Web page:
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2:36 pm

Mudita: The Counterpose to Jealousy and Ego

By Lisa Wells It’s Saturday morning. I wake up early so that I can make it to Angie’s Continuing Yoga class.  As much as I teach these days, it is a pleasure to be a student at least once a week. Angie knows my weaknesses, or what we lovingly refer to as ‘bathroom poses.’  For years, when teachers said ‘Pinca Mayurasana’ I took a bathroom break.  My shoulders were non-compliant with the pose.  Thus the nickname, ‘bathroom pose’. I was a little jealous of the other students who so easily seemed to float up into Pinca. To be honest, I was jealous of anyone who floated into any pose.  I love yoga, but it isn’t easy for me. I’ve had to work persistently for many years to gain a functional variation of Pinca Mayurasana, let alone a beautiful one. Jealousy was interfering with my practice. It was driving me into the bathroom in the middle of yoga class.  And ego was preventing me from working on the pose in class. I didn’t want to be seen failing again or, worse yet, falling out of the pose.  So I worked on my own. While I was eventually able to achieve the pose, I wasn’t achieving my greater purpose by fearfully clinging to jealousy and ego. Staying in class, struggling, and even failing has great benefits. I offer my vulnerable self to others. And I get to witness many beautiful versions of Pinca Mayurasana.  Through witnessing I’m learning a more important yoga practice: mudita, empathetic joy.  Mudita is the counterpose to jealousy and envy.  Practicing mudita is much more empowering than practicing Pinca Mayurasana.  Pinca is momentary rush, mudita is sustainance for the long haul.  Mudita, empathic joy: taking pleasure in the accomplishments of others.  It’s a novel concept: I can experience the joy of the pose by witnessing others practicing the pose.  Overcoming my jealousy and getting my ego out of the way, I am on my way to experiencing Samadhi, non-separateness. Psychologists tell us we are born without a sense of separateness.  At the beginning of our lives we do not experience a separation between ourselves, our mothers or the world.  Ego and a sense of self develop with maturity. Ego helps us establish our place in the world and gives us a way to work with both our strengths and our limitations. However, if the ego becomes entrenched our sense of ‘I-ness’ can become a straight jacket of limitations. ‘I’ cannot become enlightened while ‘I’ am clinging to my concept of self through ‘my’ achievements. Practicing the other 7 limbs of yoga along with Asana in yoga class, we can begin to experience moksha, freedom, from the straightjacket of the self.  As mudita awakens in us we discover we don’t have to be good at everything.  We are responsible for holding our place, for practicing all the limbs of yoga to the best of our ability, and then resting in joy of others as they do the same. It is the relaxing into this bigger awareness that is the pathway to Samadhi.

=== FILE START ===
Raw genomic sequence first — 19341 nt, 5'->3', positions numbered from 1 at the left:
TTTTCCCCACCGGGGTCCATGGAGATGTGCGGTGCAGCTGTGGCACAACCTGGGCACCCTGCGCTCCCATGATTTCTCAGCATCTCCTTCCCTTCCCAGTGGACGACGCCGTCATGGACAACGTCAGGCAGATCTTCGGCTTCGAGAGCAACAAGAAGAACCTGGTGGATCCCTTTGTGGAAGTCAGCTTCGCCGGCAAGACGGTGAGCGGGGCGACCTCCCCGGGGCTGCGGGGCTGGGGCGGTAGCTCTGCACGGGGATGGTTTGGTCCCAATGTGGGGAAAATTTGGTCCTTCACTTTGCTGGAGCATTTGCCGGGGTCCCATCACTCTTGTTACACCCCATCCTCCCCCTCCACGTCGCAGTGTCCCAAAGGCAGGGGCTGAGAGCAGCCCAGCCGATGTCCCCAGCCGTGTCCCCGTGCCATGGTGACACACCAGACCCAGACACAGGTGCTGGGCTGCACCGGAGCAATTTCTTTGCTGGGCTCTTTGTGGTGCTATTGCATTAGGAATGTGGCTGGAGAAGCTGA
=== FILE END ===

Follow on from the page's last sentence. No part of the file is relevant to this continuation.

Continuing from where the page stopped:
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1:05 pm

Yoga in the Forest

Just a little journey, about a week ago (before the snow).  Stopped along the trail to do some yoga on a fallen oak tree.  Enjoy! Yoga in the Forest!

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12:44 pm

Can Yoga Wreck Your Life?

“Lisa, it’s Mom.  Are you still teaching yoga?  I just read in the New York Times that yoga can kill you. Call me back.”  Okay, I’m exaggerating this phone message a little bit, but W.J. Broad’s recent article titled ‘Yoga Can Wreck Your Body’ did document a number of ‘deaths by yoga’ and did generate a number of parental concern phone calls.  The article begs the question, are we endangering ourselves with our yoga practice? The article has some truth and wisdom in it, and the article doesn’t present the whole picture. Many of the examples are out-of-date and no data is given to compare yoga with other forms of exercise, or even the risks of normal daily activities.  I feel the need to respond to my students and to my Mom. I fully agree with the three primary points of the article: